Historic Detroit

Every building in Detroit has a story — we're here to share it

YMCA Western Branch

Between 1910 and 1920 Detroit's population doubled to well over a million. As new communities began to develop and grow, so did the need for some form of organized recreation for the city's young boys and men. The creation of what became known as the Young Men Christian Association (YMCA) grew out of concern by the city's church community as a desire to "promote religious, moral and social welfare of the young men of this city..."

The YMCA saw as its objective the responsibility to improve the spiritual and intellectual conditions of the city's young.

By the early 1920's the population of the city's west side had grown to 178,000. The Western Branch of Detroit's YMCA opened in April, 1919 as the city's second community branch. Originally located in an office building at 532 Scotten Avenue, the Western "Y" became a focal point of the community. Soon the office on Scotten was no longer adequate. By the mid-1920's the YMCA Executive Board was soliciting donations for the construction of a new building, to be known as the Western Branch. This goal was accomplished through a generous gift from Mr. and Mrs. Edsel Ford of $750,000, providing for the complete cost of a new building.

On March 28, 1927 permit #26230 was issued to the architectural firm of Malcomson and Higginbotham for the construction of the YMCA Western Branch. The dedication was held on April 15, 1928.

Malcomson and Higginbotham were a Detroit architectural firm known for their favored status with the Detroit Board of Education. The substantial four-story brown brick YMCA building has a Spanish Romanesque feel to its detailing. The facade is basically arranged in three sections. Its two-story central projecting section is roofed with clay tiles; second story round-arched windows are paired; their shared impost block resembles a column capital and they share a brick column. A spandrel of masonrylozenge grillework gracefully completes the lower portion of this window arrangement; masonry window surrounds are seen on the first story of the projecting section and the second story of the remainder of the front facade. Stone is utilized for the basement level, belt courses between the first and second story, window surrounds of second story of the outer sections, windows above the portals, and first story portals with tympanums above which are the words "YOUNG MENS CHRISTIAN ASSOCIATION". "BOY'S ENTRANCE" and "MEN'S ENTRANCE" are over their respective doorways. Modern aluminum doors have replaced the originals.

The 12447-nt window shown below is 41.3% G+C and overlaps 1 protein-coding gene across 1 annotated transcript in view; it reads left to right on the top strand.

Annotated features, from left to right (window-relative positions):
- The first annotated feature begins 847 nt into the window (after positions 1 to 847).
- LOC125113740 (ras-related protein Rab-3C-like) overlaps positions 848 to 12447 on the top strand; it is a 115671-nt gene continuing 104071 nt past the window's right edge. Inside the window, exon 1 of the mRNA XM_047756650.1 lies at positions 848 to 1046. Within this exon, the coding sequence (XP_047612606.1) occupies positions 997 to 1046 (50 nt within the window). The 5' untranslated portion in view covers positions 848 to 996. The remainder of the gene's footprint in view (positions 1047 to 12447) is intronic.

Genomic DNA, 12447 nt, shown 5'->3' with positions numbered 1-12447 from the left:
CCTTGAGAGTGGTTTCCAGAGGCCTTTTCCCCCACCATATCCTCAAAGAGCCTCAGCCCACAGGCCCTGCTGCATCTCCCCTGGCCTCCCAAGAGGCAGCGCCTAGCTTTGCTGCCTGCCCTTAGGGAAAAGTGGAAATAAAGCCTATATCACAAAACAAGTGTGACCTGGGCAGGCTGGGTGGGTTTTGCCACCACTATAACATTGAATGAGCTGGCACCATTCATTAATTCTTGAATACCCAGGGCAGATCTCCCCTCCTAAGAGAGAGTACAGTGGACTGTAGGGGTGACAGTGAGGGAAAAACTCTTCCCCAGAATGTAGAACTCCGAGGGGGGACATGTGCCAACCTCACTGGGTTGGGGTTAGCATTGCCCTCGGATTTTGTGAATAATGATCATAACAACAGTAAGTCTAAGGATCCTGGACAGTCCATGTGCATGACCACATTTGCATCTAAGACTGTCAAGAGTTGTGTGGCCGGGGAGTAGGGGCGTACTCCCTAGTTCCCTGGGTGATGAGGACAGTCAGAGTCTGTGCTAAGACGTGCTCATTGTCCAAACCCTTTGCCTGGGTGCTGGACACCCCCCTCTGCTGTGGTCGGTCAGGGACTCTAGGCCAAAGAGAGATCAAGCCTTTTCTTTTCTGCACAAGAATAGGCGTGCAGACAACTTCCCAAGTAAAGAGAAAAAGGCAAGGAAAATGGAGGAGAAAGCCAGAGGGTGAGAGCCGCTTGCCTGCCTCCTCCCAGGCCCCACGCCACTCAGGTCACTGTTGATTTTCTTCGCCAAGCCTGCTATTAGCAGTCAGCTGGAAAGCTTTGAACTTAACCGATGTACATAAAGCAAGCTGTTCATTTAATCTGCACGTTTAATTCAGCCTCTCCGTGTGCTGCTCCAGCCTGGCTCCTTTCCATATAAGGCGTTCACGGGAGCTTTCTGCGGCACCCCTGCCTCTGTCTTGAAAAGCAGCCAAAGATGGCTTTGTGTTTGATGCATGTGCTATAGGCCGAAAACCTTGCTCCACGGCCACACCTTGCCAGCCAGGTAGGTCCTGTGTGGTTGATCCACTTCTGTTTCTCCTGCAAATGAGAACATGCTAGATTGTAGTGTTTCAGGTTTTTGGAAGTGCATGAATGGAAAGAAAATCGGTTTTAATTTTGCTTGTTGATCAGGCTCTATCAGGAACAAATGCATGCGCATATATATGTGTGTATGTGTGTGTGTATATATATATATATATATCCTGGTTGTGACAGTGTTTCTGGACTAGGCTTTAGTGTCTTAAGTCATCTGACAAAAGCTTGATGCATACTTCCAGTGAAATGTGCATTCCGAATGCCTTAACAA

The two outer sections of the front facade that project from the recessed mass of the building are also interestingly arranged, especially near the top. Masonry balconets project beneath the sets of three round-arched windows that are outlined in stone and have shields and colored tile in their tympanums at fifth-story level. Much of the same detail can be seen on the side elevations. A brick arcaded corbel table beneath the copper gutters of the central section completes the composition.

In the late 1980’s the western branch became the home of two different programs – a daycare center for children, and a halfway house for non-violent criminals who had been released from prison. This strange arrangement divided the building in half, with the two sides physically separated. The program lasted until 1999, when the inmates were moved to another building.

The building sold in 2001 to a company owned by Dennis Kefallinos. It's been sitting vacant ever since.

Last updated 24/04/2023